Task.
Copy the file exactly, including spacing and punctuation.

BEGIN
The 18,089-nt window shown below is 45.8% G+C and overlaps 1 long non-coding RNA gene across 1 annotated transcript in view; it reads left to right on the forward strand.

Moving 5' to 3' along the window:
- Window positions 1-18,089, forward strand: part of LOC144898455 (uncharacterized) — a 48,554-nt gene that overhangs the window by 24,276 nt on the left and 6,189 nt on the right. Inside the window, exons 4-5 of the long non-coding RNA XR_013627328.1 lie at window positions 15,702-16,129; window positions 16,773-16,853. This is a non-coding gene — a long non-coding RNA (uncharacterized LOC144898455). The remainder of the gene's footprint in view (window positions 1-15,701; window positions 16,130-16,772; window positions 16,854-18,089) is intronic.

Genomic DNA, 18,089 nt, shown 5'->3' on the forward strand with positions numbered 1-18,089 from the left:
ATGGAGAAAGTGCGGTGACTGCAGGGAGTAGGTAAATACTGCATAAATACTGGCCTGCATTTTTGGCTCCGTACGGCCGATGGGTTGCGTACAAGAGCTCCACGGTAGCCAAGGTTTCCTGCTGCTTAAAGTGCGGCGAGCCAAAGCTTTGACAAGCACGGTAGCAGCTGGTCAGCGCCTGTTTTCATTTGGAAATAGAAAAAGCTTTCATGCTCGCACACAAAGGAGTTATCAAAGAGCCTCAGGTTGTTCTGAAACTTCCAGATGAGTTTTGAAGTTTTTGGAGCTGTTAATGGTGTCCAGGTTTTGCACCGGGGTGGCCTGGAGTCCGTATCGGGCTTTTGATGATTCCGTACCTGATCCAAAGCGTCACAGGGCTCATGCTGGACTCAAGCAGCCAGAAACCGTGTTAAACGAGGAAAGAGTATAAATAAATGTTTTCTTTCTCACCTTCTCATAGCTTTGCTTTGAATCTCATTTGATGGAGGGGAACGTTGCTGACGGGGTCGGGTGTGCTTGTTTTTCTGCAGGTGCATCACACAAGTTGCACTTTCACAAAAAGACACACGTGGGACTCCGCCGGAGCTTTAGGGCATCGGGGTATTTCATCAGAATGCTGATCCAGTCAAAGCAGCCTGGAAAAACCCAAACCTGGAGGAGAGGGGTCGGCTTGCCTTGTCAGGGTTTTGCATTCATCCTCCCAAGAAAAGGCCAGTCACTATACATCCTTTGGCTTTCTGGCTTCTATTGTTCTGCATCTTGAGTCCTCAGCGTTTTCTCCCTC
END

The 18,089-nt window shown below is 45.8% G+C and overlaps 1 long non-coding RNA gene across 1 annotated transcript in view; it reads left to right on the forward strand.

Moving 5' to 3' along the window:
- Window positions 1-18,089, forward strand: part of LOC144898455 (uncharacterized) — a 48,554-nt gene that overhangs the window by 24,276 nt on the left and 6,189 nt on the right. Inside the window, exons 4-5 of the long non-coding RNA XR_013627328.1 lie at window positions 15,702-16,129; window positions 16,773-16,853. This is a non-coding gene — a long non-coding RNA (uncharacterized LOC144898455). The remainder of the gene's footprint in view (window positions 1-15,701; window positions 16,130-16,772; window positions 16,854-18,089) is intronic.

Genomic DNA, 18,089 nt, shown 5'->3' on the forward strand with positions numbered 1-18,089 from the left:
ATGGAGAAAGTGCGGTGACTGCAGGGAGTAGGTAAATACTGCATAAATACTGGCCTGCATTTTTGGCTCCGTACGGCCGATGGGTTGCGTACAAGAGCTCCACGGTAGCCAAGGTTTCCTGCTGCTTAAAGTGCGGCGAGCCAAAGCTTTGACAAGCACGGTAGCAGCTGGTCAGCGCCTGTTTTCATTTGGAAATAGAAAAAGCTTTCATGCTCGCACACAAAGGAGTTATCAAAGAGCCTCAGGTTGTTCTGAAACTTCCAGATGAGTTTTGAAGTTTTTGGAGCTGTTAATGGTGTCCAGGTTTTGCACCGGGGTGGCCTGGAGTCCGTATCGGGCTTTTGATGATTCCGTACCTGATCCAAAGCGTCACAGGGCTCATGCTGGACTCAAGCAGCCAGAAACCGTGTTAAACGAGGAAAGAGTATAAATAAATGTTTTCTTTCTCACCTTCTCATAGCTTTGCTTTGAATCTCATTTGATGGAGGGGAACGTTGCTGACGGGGTCGGGTGTGCTTGTTTTTCTGCAGGTGCATCACACAAGTTGCACTTTCACAAAAAGACACACGTGGGACTCCGCCGGAGCTTTAGGGCATCGGGGTATTTCATCAGAATGCTGATCCAGTCAAAGCAGCCTGGAAAAACCCAAACCTGGAGGAGAGGGGTCGGCTTGCCTTGTCAGGGTTTTGCATTCATCCTCCCAAGAAAAGGCCAGTCACTATACATCCTTTGGCTTTCTGGCTTCTATTGTTCTGCATCTTGAGTCCTCAGCGTTTTCTCCCTC